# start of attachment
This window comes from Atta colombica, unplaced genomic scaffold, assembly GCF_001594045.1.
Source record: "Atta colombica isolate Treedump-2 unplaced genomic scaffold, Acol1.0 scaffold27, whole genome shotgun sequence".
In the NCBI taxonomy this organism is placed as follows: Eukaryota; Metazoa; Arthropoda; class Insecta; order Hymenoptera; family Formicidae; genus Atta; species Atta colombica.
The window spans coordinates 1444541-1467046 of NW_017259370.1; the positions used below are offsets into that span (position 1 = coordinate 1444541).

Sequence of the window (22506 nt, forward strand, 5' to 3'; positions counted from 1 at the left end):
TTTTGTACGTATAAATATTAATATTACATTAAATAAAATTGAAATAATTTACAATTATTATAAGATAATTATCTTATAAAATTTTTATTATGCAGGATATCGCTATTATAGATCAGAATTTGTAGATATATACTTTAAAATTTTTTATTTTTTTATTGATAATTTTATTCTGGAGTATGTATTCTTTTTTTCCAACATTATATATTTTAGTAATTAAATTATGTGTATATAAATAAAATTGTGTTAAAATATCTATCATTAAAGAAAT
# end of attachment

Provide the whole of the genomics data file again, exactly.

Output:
This window comes from Atta colombica, unplaced genomic scaffold, assembly GCF_001594045.1.
Source record: "Atta colombica isolate Treedump-2 unplaced genomic scaffold, Acol1.0 scaffold27, whole genome shotgun sequence".
In the NCBI taxonomy this organism is placed as follows: Eukaryota; Metazoa; Arthropoda; class Insecta; order Hymenoptera; family Formicidae; genus Atta; species Atta colombica.
The window spans coordinates 1444541-1467046 of NW_017259370.1; the positions used below are offsets into that span (position 1 = coordinate 1444541).

Sequence of the window (22506 nt, forward strand, 5' to 3'; positions counted from 1 at the left end):
TTTTGTACGTATAAATATTAATATTACATTAAATAAAATTGAAATAATTTACAATTATTATAAGATAATTATCTTATAAAATTTTTATTATGCAGGATATCGCTATTATAGATCAGAATTTGTAGATATATACTTTAAAATTTTTTATTTTTTTATTGATAATTTTATTCTGGAGTATGTATTCTTTTTTTCCAACATTATATATTTTAGTAATTAAATTATGTGTATATAAATAAAATTGTGTTAAAATATCTATCATTAAAGAAAT